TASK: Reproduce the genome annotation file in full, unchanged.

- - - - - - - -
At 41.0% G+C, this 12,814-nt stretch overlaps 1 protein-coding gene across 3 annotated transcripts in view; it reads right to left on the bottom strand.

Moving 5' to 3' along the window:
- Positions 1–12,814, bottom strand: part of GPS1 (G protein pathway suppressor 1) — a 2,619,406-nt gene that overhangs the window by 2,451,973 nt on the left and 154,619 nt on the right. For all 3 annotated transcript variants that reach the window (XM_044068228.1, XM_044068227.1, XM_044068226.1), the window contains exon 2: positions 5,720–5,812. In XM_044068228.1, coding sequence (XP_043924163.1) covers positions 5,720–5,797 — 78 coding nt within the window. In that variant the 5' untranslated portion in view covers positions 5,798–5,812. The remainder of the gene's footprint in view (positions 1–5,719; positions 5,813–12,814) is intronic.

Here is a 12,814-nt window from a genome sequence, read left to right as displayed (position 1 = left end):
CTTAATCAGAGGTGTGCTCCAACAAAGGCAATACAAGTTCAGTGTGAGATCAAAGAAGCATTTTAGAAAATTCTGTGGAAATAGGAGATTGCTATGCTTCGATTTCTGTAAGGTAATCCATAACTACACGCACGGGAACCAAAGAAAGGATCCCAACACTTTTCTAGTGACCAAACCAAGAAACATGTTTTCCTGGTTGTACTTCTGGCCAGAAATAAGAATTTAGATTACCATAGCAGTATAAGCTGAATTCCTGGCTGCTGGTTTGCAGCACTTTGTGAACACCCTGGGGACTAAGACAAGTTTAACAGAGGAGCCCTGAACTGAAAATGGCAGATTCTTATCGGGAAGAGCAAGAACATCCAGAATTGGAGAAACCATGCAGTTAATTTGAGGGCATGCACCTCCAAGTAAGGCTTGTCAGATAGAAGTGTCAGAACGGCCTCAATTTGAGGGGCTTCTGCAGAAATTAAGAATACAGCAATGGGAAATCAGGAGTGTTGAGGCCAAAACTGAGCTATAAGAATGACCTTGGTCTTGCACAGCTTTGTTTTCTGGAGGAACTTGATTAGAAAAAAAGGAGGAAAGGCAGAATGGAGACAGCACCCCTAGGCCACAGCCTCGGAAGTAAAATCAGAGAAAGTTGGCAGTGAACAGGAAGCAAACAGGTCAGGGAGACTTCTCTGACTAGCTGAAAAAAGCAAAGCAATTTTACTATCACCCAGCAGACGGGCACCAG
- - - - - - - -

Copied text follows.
At 41.0% G+C, this 12,814-nt stretch overlaps 1 protein-coding gene across 3 annotated transcripts in view; it reads right to left on the bottom strand.

Moving 5' to 3' along the window:
- Positions 1–12,814, bottom strand: part of GPS1 (G protein pathway suppressor 1) — a 2,619,406-nt gene that overhangs the window by 2,451,973 nt on the left and 154,619 nt on the right. For all 3 annotated transcript variants that reach the window (XM_044068228.1, XM_044068227.1, XM_044068226.1), the window contains exon 2: positions 5,720–5,812. In XM_044068228.1, coding sequence (XP_043924163.1) covers positions 5,720–5,797 — 78 coding nt within the window. In that variant the 5' untranslated portion in view covers positions 5,798–5,812. The remainder of the gene's footprint in view (positions 1–5,719; positions 5,813–12,814) is intronic.

Here is a 12,814-nt window from a genome sequence, read left to right as displayed (position 1 = left end):
CTTAATCAGAGGTGTGCTCCAACAAAGGCAATACAAGTTCAGTGTGAGATCAAAGAAGCATTTTAGAAAATTCTGTGGAAATAGGAGATTGCTATGCTTCGATTTCTGTAAGGTAATCCATAACTACACGCACGGGAACCAAAGAAAGGATCCCAACACTTTTCTAGTGACCAAACCAAGAAACATGTTTTCCTGGTTGTACTTCTGGCCAGAAATAAGAATTTAGATTACCATAGCAGTATAAGCTGAATTCCTGGCTGCTGGTTTGCAGCACTTTGTGAACACCCTGGGGACTAAGACAAGTTTAACAGAGGAGCCCTGAACTGAAAATGGCAGATTCTTATCGGGAAGAGCAAGAACATCCAGAATTGGAGAAACCATGCAGTTAATTTGAGGGCATGCACCTCCAAGTAAGGCTTGTCAGATAGAAGTGTCAGAACGGCCTCAATTTGAGGGGCTTCTGCAGAAATTAAGAATACAGCAATGGGAAATCAGGAGTGTTGAGGCCAAAACTGAGCTATAAGAATGACCTTGGTCTTGCACAGCTTTGTTTTCTGGAGGAACTTGATTAGAAAAAAAGGAGGAAAGGCAGAATGGAGACAGCACCCCTAGGCCACAGCCTCGGAAGTAAAATCAGAGAAAGTTGGCAGTGAACAGGAAGCAAACAGGTCAGGGAGACTTCTCTGACTAGCTGAAAAAAGCAAAGCAATTTTACTATCACCCAGCAGACGGGCACCAG